Ruling that it had jurisdiction to consider a constitutional challenge to the America Invents Act (AIA), the Federal Circuit Court of Appeals has dismissed the challenge, finding that the plaintiff lacked standing to assert the claims. MadStad Eng’g, Inc. v. USPTO, Nos. 2013-1511, -1512 (Fed. Cir. July 1, 2014). Additional details about the case appear in Issues 41 and 42 of this Bulletin.
As to its jurisdiction, the Federal Circuit determined that resolution of the constitutional challenge “would require this court to interpret the terms ‘inventor’ and ‘first-inventor-to-file’ under the AIA and to assess the interactions between those terms and the use of the term ‘Inventor’ in the Intellectual Property Clause of the United States Constitution—Article I, Section 8, Clause 8. It will also cause us to address the scope of protections afforded to ‘inventors’ by the right to bring derivative actions encompassed within the first-inventor-to-file provision of the AIA.” These matters, according to the court, are also at the “heart of the parties’ dispute” and are “substantial to the current state of patent law,” requiring “continued uniform application.”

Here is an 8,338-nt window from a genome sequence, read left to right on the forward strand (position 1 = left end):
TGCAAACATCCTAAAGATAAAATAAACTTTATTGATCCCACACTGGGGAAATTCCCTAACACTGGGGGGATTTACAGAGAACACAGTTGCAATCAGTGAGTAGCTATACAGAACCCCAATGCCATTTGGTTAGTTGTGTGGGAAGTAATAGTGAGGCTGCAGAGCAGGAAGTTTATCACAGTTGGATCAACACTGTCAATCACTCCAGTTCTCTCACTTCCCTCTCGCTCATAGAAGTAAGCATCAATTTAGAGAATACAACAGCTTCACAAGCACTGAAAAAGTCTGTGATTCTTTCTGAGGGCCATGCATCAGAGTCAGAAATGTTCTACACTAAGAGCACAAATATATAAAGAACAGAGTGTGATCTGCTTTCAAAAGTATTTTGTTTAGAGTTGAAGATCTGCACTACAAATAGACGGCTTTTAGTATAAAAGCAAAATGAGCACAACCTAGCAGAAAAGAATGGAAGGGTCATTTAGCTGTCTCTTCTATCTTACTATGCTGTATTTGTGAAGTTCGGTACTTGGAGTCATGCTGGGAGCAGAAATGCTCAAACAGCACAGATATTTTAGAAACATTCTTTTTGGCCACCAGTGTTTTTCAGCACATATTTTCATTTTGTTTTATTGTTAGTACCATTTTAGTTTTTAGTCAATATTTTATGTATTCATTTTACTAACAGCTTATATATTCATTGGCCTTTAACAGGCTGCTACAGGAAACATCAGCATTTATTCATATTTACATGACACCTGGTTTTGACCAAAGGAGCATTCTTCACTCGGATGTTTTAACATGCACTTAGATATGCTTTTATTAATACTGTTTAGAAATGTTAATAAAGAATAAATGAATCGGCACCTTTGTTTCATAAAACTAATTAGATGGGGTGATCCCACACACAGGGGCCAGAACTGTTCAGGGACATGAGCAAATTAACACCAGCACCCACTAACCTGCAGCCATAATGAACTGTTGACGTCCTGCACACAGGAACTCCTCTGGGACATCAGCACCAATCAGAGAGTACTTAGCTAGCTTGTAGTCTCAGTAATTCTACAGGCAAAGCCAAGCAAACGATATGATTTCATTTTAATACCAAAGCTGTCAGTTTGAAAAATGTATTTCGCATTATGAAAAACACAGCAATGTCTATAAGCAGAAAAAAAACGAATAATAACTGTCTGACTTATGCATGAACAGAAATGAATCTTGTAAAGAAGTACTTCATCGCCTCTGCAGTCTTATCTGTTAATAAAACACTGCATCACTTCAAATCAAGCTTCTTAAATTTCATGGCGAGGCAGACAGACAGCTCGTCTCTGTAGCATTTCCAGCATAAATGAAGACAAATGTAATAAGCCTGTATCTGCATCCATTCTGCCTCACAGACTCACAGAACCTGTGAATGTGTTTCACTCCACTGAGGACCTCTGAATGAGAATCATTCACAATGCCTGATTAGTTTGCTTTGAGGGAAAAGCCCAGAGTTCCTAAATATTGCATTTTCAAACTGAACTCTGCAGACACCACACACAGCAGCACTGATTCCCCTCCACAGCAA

The court agreed with the district court that the company and its owner, a “garage inventor” who holds a patent on a motorcycle windshield, lack standing because “in order for MadStad to actually suffer any injury fairly traceable to the AIA, an ‘acutely attenuated concatenation of events’ was required.” The company’s alleged harms—increased risk of computer hacking, increased time and effort to file additional patent applications, competitive disadvantage relative to competitors, and lost business and investment opportunities—depended on the company’s subjective beliefs and the speculative actions of third parties as well as a series of assumptions about what could to come to pass.
While the court rejected every argument the plaintiffs advanced, it refused to adopt the government’s standard that, to establish standing, “MadStad must not only have an invention that is ready for patenting and file an application for a patent on that invention, but must also be faced with a rejection based on an earlier filed application on that same invention and lose a derivation proceeding he initiates to challenge that earlier filing.” Still, the court found that, on the record, “MadStad has not established standing based on its fear of being forced into filing a patent application sooner than it would prefer or would normally do.”